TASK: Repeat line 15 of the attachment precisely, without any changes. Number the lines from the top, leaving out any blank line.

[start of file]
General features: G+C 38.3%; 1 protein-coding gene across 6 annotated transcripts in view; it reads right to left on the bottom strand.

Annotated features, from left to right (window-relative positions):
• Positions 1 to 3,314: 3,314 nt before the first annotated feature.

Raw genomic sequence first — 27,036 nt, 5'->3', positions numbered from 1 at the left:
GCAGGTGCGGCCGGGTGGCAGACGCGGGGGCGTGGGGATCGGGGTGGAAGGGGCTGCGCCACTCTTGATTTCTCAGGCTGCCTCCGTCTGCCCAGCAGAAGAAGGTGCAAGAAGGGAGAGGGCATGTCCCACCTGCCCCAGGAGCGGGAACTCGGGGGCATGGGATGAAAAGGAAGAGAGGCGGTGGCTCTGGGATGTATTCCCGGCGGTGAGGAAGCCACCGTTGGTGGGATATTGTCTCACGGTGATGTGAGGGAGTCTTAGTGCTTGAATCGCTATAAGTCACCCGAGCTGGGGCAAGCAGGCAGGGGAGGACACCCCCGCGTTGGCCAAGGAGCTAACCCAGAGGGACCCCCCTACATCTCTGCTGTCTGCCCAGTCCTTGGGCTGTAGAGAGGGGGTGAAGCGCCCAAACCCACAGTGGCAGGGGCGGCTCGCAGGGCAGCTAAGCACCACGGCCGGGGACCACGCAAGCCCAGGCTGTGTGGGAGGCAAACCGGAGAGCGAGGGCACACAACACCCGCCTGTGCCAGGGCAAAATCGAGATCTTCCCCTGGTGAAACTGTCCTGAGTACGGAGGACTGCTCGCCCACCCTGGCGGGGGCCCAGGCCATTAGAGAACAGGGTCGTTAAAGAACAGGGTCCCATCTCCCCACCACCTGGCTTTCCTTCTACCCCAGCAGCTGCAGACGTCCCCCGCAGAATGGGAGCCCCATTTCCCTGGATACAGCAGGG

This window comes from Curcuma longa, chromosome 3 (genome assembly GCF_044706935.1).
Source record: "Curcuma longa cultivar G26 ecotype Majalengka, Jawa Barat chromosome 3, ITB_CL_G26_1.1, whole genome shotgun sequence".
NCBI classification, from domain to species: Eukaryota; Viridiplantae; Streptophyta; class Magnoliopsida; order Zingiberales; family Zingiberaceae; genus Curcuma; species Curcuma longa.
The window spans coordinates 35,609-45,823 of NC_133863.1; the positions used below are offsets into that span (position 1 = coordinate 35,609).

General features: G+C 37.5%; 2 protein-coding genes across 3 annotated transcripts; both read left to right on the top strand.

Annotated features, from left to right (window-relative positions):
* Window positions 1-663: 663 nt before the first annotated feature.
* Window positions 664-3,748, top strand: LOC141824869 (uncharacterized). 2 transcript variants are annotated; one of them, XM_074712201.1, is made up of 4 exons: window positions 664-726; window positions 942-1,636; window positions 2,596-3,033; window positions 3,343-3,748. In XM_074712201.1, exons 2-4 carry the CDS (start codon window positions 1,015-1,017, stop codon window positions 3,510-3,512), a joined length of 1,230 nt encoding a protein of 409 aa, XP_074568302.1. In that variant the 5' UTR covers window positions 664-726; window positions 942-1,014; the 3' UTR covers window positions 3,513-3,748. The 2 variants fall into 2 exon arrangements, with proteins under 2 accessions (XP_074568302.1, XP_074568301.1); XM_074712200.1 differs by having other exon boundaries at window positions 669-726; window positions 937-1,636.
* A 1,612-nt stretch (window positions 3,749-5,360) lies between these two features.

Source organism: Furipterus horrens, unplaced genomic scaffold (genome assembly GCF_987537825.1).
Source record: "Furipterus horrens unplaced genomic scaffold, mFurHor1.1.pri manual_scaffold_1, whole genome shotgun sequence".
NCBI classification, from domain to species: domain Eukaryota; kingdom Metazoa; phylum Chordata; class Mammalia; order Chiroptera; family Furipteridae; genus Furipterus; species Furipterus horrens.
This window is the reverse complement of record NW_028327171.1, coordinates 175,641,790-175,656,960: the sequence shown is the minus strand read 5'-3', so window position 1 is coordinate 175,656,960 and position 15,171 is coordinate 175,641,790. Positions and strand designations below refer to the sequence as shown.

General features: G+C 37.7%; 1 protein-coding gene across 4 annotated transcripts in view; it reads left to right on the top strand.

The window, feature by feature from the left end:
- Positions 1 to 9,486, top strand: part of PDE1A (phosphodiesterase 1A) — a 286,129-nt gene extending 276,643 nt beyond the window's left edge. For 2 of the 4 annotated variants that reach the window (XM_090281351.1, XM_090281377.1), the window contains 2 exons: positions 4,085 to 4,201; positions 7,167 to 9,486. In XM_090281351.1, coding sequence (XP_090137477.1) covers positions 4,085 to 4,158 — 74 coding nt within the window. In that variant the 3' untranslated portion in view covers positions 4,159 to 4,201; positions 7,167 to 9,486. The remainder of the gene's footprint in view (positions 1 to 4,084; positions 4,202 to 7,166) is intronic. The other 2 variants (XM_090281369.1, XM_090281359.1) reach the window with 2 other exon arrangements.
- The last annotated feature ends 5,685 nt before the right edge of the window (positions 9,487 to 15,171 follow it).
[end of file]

Source organism: Furipterus horrens, unplaced genomic scaffold (genome assembly GCF_987537825.1).